All I want for Christmas… is Radio

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Last week both Marks & Spencer and Walkers made something about how they were using radio this year for their festive campaigns. First look and that doesn’t sound out of the ordinary – lots of brands make use of radio’s remarkable reach at this time of year. However, dig a bit deeper and it turns out radio is not just an add-on to the media mix, but a vital strategic component.

M&S won’t have its blockbuster clothing telly campaign this year. With the ever shifting restrictions it makes it hard to commit to a big TV shoot. Also, will we be buying dresses for the office party? Possibly not. Instead they are moving their clothing advertising to exploit the flexibility of digital and radio. In promoting this development, M&S pointed directly to Radiocentre research which shows that 38% of commercial radio listeners increased their consumption during lockdown as reason for their focused investment in the medium. Our Covid-19 research this year has looked into the changing media and spending habits of commercial radio listeners. It demonstrates how, with people listening for longer as well as being more open to trying new brands than non-listeners, now really is the time for brands like M&S to take advantage of commercial radio audiences. Radio is also great for reaching people on the move. M&S has said it will still have a TV campaign for its Christmas food but will invest in radio there too.

For its clothing, M&S is using dynamic audio technology to create local tailored radio ads, with location callouts and regional accents as part of a wider drive to turbocharge growth online, which already accounts for 40% of sales. Radio’s reputation as an online driver can be underestimated, but listeners are 52% more likely to include a brand’s name in their internet browsing when they are exposed to radio advertising and the effect is immediate.

Walkers has also decided to do something different this festive season. Last year the brand invested in a high profile TV campaign featuring global megastar Mariah Carey. This year it has turned the “Big” idea on its head by not using TV. Instead it is using a social media-led idea with YouTuber Mark Hoyle – aka LadBaby – to promote its seasonal sausage roll flavoured crisps. (If, like me, you don’t know, LadBaby scored the Christmas No.1 two years in a row.) Importantly, radio will play a vital role in boosting awareness. Hearing how this giant snack brand has tuned in to the power of radio really does makes sense. It’s a music-led idea, so perfect for radio. LadBaby has turned Christmas carols into “Sausage CaROLLs” with a festive medley of tunes switching to lyrics about sausage rolls. It’s a nice touch that Walkers will also be donating 5p from every bag to charity. Radio will significantly expand the reach of the campaign, hitting those audiences and hard to reach demographics who may not see it on YouTube but will still want those crisps.

Global has previously reported 160% growth year-on-year for the food category alone, as many FMCG brands turned to radio for the first time during lockdown earlier this year. And yes, you can create brilliant food ads without the need for visual – just listen to Knorr’s current campaign featuring The Hairy Bikers if you don’t believe me.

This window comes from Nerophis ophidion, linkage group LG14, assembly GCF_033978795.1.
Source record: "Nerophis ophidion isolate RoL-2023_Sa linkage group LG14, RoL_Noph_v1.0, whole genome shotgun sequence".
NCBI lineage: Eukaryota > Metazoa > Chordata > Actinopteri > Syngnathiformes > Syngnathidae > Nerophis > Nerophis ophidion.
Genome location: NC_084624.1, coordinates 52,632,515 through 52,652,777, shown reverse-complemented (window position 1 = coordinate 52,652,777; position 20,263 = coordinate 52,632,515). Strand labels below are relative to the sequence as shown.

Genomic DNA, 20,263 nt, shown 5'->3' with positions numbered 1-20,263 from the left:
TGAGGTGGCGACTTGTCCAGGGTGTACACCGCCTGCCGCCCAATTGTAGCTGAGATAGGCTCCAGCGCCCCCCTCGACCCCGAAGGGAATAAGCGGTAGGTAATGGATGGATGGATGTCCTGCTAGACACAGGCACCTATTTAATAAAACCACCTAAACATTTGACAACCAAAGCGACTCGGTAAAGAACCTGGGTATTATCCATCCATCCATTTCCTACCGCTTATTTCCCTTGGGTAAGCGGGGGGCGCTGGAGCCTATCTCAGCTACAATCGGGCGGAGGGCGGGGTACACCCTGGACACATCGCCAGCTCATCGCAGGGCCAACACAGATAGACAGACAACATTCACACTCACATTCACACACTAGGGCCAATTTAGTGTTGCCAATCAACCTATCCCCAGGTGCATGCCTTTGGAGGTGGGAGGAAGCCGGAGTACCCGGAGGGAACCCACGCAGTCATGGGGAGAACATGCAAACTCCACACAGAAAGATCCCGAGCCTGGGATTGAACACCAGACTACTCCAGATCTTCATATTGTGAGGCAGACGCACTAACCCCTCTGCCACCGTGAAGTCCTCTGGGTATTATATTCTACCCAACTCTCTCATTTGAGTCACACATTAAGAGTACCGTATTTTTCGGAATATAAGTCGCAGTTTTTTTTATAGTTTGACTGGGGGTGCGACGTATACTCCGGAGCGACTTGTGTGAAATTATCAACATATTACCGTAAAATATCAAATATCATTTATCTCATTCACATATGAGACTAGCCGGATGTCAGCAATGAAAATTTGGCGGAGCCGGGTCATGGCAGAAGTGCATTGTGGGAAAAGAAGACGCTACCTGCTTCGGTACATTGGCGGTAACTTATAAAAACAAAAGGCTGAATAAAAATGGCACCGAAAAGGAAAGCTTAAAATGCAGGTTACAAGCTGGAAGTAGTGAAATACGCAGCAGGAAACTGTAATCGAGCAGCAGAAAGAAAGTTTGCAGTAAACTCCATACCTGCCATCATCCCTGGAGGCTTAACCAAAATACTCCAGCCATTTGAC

Radiocentre launched some research this year that proved how much of an influence radio is when it comes to the weekly shop. Building Shelf Awareness proved how radio ads heard in-car on the journey to buy groceries helps brands get noticed, increasing visibility on shelf by 11%, encouraging brand switching, with purchase intent among people who don’t usually buy the brand increasing by 39%.

And as we are now a week into a second month-long lockdown here in England (with other restrictions in place around the UK) during the crucial pre-Christmas period, there are lessons to take from the first. Supermarkets in particular took advantage of commercial radio’s cut-through, agility and speed to air to communicate important messages in the spring, reminding customers that stores were still open for essentials and sharing how they were making the experience COVID safe . To this end, Tesco’s latest ad sets about reassuring customers by explaining how they are installing a traffic light system to ensure a safe flow of customers into the stores.

Research from audio intelligence platform Veritonic, shown by Global at our Tuning In Back to Business event, showed that the top six grocery retailers who were advertising on radio in early lockdown performed above all previous benchmarks, being deemed more authentic, more trustworthy, and more reliable by listeners. Little wonder that Asda’s Christmas ad will also see some radio activity, because they already know that adding radio to the media mix pays dividends.

Marketing plans have been ripped up time and again this year as we constantly respond to the latest Covid scenario. The beauty of radio is flexibility. With the ease of production, even when working remotely, and speed to air, it’s not too late for brands to join the audio revolution and get messages to the ears of 36 million people on radio this Christmas.

Lucy Barrett is Client Director at Radiocentre

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